International Congress of Odonatology 2017 flight session
The International Congress of Odonatology 2017 (ICO2017) will be held in the Gillespie Centre at Clare College Cambridge from 16 to 20 July 2017.
Registration will be on Saturday 15 July.
Special Session: flight
A special session on dragonfly flight to celebrate the work of Charlie Ellington will be held in the Gillespie Centre at Clare College Cambridge
[Chair Richard Rowe]
Since the pioneering work of Torkel Weis Fogh in the 1960s the influence of scale and transient effects in insect flight has been clear. Weis Fogh’s work was continued and developed by his student Charlie Ellington, who expanded studies into the far more complex situation produced by the four independently controlled wings of dragonflies. This session is to celebrate Charlie’s many contributions.
A special session on dragonfly flight to celebrate the work of Charlie Ellington will be held in the Gillespie Centre at Clare College Cambridge on the afternoon of 16 July.
[Chair Richard Rowe]
Since the pioneering work of Torkel Weis Fogh in the 1960s the influence of scale and transient effects in insect flight has been clear. Weis Fogh’s work was continued and developed by his student Charlie Ellington, who expanded studies into the far more complex situation produced by the four independently controlled wings of dragonflies.
This session is to celebrate Charlie’s many contributions.
An introductory handout will be provided
The introduction of high resolution, high speed, film and video technology has enabled us to see how dragonflies fly in far greater detail: a blur of wings, or single high speed flash photograph can now be resolved as a dynamic process.
Georg Rüppell: Kinematics of dragonfly flight (a commentated video ).
Underlying flight processes is the wing – a highly specialised structure that characterises Odonata. Understanding the evolution of the wing and of its detailed mechanics are essential to analysing how dragonflies fly as they do.
Ed Jarzembowski and Daran Zheng: Evolution of the odonate wing.
Stas Gorb, Esther Appel and Hamed Rajabi : Structure and properties of dragonfly wings: composite structure of fibrous material supplemented by resilin.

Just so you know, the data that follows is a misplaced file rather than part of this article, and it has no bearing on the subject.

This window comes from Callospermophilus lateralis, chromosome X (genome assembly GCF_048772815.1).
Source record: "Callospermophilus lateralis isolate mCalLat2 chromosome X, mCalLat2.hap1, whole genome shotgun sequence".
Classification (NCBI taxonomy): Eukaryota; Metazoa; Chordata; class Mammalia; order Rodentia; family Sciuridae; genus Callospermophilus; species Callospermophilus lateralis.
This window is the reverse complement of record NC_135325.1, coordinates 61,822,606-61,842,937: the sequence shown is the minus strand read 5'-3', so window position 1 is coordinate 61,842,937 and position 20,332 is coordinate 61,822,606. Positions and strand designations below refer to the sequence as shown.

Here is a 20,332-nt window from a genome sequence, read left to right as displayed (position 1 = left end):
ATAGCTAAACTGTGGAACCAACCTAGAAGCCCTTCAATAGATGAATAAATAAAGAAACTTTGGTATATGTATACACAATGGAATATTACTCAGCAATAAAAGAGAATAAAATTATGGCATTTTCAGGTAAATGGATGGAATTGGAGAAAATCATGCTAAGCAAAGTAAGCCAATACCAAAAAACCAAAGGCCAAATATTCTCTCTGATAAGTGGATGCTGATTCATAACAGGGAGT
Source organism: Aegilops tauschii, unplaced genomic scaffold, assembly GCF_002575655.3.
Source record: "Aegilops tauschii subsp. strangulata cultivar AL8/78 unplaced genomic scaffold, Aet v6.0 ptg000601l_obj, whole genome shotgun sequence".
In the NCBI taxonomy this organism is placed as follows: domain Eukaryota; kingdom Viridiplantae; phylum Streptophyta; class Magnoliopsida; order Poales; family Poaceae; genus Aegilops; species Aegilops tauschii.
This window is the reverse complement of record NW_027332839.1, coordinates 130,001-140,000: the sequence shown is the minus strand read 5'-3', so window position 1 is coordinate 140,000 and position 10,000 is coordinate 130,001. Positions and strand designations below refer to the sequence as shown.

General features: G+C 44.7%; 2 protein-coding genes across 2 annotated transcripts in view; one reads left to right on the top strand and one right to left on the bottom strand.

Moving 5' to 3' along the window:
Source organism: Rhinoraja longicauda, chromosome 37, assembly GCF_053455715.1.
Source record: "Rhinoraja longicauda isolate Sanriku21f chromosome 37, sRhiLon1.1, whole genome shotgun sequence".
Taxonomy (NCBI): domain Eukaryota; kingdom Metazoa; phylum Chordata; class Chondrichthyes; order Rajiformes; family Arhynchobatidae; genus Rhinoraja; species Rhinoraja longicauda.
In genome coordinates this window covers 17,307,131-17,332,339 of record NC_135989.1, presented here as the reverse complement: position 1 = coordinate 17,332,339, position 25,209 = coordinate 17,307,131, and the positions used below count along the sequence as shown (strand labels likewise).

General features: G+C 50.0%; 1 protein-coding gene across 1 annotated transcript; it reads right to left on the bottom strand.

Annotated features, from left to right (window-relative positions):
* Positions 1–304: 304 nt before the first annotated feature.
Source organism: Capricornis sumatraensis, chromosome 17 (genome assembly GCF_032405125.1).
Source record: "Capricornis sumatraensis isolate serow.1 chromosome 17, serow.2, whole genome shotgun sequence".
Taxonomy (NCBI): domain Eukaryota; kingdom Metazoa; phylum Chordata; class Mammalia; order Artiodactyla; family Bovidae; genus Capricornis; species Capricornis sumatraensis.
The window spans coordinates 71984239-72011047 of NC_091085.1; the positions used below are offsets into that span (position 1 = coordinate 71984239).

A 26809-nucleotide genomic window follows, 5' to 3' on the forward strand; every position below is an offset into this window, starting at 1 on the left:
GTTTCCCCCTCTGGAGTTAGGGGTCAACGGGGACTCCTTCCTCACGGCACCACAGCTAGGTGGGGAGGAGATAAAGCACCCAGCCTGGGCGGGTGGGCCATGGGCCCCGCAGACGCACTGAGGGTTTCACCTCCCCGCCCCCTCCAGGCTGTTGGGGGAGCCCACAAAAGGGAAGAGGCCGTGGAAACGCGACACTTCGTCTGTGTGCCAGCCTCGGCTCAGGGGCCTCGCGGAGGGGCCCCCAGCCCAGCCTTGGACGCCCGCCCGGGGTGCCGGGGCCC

Günther Pass: Insect wings are not “dead” cuticular structures.
So how do dragonflies fly?
Robin Wootton: The flight of Odonata: uniqueness and diversity, answers and questions.
Reduction of dragonfly flight processes to the underlying basic physics is a difficult problem. With four wings controlled independently, yet interacting aerodynamically, all at that nasty scale level where simplifying assumptions can only be made with great care, understanding dragonfly flight is a major intellectual challenge.
Fritz-Olaf Lehmann: Wing phasing in dragonflies.
Richard Bomphrey,Toshiyuki Nakata, Per Henningsson, Huai-Ti Lin: Flight analysis, aerodynamics and flight modes.
Understanding of the detailed processes involved in flight must then be integrated into a synoptic review of ‘what does it all mean’ as we move from the fundamental physics to how it is expressed in, and consequences for, the living animal.
Stacey Combes: More Than One Way to Capture Prey: Comparative Flight Biomechanics and Capture Strategies of Hunting Dragonflies.
And … the last word is with the dragonflies.
Dagmar Hilfert-Rüppell: Flight variations in coloured-winged dragonflies (a further ‘Rüppell’ team video).
Structure and Motion Laboratory, Department of Comparative Biomedical Sciences, Royal Veterinary College, North Mymms, Hatfield AL9 7TA, UK
Stacey A. Combes
Department of Neurobiology, Physiology and Behavior, University of California, Davis, USA.
Department of Functional Morphology and Biomechanics, Zoological Institute of the University of Kiel, Am Botanischen Garten 9, D-24118 Kiel, Germany
Institut für Fachdidaktik der Naturwissenschaften, Bienroder Weg 82, 38106 Braunschweig, Germany.
Edmund A. Jarzembowski
State Key Laboratory of Palaeobiology and Stratigraphy, Nanjing Institute of Geology and Palaeontology, Chinese Academy of Sciences, Nanjing, China; Department of Earth Sciences, The Natural History Museum, London SW7 5BD, UK
Institute of Biosciences, Department of Animal Physiology, University of Rostock, Albert-Einstein-Street 3, 18059 Rostock, Germany
Department of Integrative Zoology, University Vienna, UZA1 Althanstraße 14, 1090 Vienna, Austria
Technical University Braunschweig, An der Wasserfurche 32 38162 Cremlingen, Germany
School of Biosciences, University of Exeter, Exeter, Devon EX4 4SB UK
The congress logo is a stylised Anax imperator male to represent Philip Corbet’s pioneering work on seasonal regulation in this species. Philip’s Ph.D research was carried out in the Zoology Department at the University of Cambridge under the supervision of Vincent Wigglesworth, the renowned insect physiologist. Philip was his only ever ecology student.